Although Charles Whiting Williams was well known for his pioneering effort to get management in the private and public sectors to understand the needs of workers, this portion of his life is not documented here. Instead, these files focus on his brief career as an Assistant to the President of Oberlin College, 1904-1912. It was, however, an important time in the history of the institution.
The Williams Papers are organized around two series: 1. Correspondence and, 2. Writings. The correspondence documents Williams' activities during his tenure as Presidential Assistant, 1904-1912. It covers such topics as scholarships, fund-raising, and women's donations to female students. Businessmen, Lucien C. Warner and Harvey S. Firestone, and Professor Charles Wager are among the names found in the rich correspondence series.
Card Catalogs, indexing the correspondence, are divided A-M and N-Z. Each correspondent is listed, along with the date of his letter and in some cases, a short description of the topic of the letter is mentioned.
The writing files are quite modest in size. One folder consists of a handful of articles written while Williams was at Oberlin College. Titles include: "The Relation to the Constituency" (n.d.) and "The Forlorn Philanthropist: Is it More Blessed to Give Than to Receive" (n.d.). In addition, the second folder, contains a report by Williams entitled "Recommendation for Increasing the Efficiency of Oberlin College" (undated).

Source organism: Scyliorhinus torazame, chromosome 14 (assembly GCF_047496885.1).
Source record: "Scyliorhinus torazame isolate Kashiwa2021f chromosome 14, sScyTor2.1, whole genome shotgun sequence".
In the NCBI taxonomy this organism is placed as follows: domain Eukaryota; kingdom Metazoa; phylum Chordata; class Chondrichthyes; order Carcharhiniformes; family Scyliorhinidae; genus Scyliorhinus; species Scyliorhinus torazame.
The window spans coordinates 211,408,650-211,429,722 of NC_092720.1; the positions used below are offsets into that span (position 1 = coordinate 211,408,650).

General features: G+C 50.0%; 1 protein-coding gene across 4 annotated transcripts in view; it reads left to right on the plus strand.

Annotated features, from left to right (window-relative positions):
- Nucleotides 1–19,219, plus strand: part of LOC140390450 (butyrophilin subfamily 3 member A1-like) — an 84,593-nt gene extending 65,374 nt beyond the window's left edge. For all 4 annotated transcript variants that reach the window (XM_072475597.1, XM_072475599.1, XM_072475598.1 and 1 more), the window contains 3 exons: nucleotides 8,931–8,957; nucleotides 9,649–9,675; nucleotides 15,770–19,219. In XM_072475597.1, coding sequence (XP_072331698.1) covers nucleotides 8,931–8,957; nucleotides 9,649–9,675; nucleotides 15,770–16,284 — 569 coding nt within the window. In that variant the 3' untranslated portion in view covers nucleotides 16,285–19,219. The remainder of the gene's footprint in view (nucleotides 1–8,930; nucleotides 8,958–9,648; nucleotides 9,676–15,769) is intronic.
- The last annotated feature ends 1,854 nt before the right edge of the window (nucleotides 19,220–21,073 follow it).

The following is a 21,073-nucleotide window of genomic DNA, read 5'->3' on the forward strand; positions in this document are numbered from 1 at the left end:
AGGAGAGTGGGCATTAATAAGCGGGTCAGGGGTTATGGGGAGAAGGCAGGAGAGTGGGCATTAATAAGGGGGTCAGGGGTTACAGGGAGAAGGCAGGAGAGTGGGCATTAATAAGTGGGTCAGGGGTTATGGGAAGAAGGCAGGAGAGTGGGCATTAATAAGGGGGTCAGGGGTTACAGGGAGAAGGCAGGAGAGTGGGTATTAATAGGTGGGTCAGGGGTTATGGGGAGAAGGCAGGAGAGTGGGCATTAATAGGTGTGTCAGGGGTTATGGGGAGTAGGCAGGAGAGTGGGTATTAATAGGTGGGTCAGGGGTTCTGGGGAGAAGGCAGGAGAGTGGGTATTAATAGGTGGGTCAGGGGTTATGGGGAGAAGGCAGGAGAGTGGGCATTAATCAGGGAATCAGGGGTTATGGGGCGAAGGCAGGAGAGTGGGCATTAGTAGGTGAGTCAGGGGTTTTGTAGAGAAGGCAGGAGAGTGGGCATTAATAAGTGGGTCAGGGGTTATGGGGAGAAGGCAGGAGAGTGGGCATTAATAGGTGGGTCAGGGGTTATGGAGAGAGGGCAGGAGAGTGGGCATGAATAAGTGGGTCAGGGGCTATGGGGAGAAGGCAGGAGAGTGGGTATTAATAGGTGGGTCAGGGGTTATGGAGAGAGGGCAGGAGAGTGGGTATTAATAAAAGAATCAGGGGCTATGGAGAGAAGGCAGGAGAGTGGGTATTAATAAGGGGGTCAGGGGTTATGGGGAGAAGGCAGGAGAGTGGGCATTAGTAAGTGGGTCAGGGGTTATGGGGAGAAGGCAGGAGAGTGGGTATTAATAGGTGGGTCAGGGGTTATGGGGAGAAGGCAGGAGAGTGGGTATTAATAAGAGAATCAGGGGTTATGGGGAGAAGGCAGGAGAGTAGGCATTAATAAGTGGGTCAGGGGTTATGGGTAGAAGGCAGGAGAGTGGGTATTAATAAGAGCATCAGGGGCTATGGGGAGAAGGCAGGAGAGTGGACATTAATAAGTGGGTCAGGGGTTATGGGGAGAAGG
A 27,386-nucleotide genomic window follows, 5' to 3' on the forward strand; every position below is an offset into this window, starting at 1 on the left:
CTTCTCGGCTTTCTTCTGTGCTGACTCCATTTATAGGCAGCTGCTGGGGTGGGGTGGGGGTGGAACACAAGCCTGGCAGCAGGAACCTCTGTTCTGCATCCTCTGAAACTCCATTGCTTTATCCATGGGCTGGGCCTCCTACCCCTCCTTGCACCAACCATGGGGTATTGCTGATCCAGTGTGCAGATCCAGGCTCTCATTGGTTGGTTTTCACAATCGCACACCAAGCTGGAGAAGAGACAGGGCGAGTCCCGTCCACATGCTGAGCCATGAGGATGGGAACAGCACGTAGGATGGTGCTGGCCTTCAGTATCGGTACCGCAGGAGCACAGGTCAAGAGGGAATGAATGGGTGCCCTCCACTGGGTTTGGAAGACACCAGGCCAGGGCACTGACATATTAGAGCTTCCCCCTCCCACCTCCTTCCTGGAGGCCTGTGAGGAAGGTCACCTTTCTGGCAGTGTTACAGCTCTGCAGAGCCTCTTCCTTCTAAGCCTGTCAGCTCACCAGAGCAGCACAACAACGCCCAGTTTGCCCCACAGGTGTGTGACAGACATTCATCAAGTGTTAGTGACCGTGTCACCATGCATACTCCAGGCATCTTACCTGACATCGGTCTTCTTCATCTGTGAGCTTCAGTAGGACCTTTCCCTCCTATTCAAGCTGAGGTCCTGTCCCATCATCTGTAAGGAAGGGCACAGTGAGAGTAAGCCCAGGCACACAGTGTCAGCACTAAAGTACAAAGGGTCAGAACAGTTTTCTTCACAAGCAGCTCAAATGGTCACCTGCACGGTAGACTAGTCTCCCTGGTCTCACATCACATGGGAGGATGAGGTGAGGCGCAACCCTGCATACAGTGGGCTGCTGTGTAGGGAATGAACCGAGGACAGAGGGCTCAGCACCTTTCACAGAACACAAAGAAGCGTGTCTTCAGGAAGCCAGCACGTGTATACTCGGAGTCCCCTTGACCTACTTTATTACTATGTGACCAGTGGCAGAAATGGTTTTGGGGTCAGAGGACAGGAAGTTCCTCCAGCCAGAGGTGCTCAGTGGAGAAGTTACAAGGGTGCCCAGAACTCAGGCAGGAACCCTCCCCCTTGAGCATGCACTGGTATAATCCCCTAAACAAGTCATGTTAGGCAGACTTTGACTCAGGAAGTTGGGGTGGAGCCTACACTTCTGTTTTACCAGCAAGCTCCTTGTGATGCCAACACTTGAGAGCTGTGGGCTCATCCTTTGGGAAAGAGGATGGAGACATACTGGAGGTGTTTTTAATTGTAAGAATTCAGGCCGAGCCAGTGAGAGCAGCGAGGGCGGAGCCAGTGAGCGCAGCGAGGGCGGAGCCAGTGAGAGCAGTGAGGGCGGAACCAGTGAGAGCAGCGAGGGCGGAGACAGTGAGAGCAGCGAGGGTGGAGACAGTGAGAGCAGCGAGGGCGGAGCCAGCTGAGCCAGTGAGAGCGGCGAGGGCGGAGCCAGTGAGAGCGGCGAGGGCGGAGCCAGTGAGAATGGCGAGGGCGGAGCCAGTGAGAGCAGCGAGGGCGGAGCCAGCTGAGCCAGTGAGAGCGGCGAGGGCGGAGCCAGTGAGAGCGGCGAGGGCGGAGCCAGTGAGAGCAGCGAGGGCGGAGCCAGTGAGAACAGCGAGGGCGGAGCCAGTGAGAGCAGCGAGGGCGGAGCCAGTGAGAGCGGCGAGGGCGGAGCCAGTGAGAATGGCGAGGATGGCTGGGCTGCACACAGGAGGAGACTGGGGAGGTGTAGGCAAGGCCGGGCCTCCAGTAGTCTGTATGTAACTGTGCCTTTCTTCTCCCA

Series I. Correspondence, 1904-1912 (5.4 l.f.)
This series consists of two subseries: 1. Indexes (to correspondence files) and 2. Name Files. Two card catalogs (A-M, N-Z) index the collection of letters sent to Williams while he was the Presidential Assistant. In the Name Files is located correspondence, arranged alphabetically, on various topics which include: fund-raising, scholarships, women's donations and building plans. Key correspondents include: Dan Bradley, T.E. Burton, J.G.W. Cowles, Charles and J.D. Cox, Harvey S. Firestone, Henry Churchill King, R.T. Miller, Azariah S. Root J.L. Silsbee and Lucien C. Warner.
Series II. Writings, 1904-1913 (0.1 l.f.)
Two files of writings contain only a modest number of Williams' many writings about the sociology of the common laborer, against a much larger number he wrote later in life. The articles in this series were probably written between 1904-1913.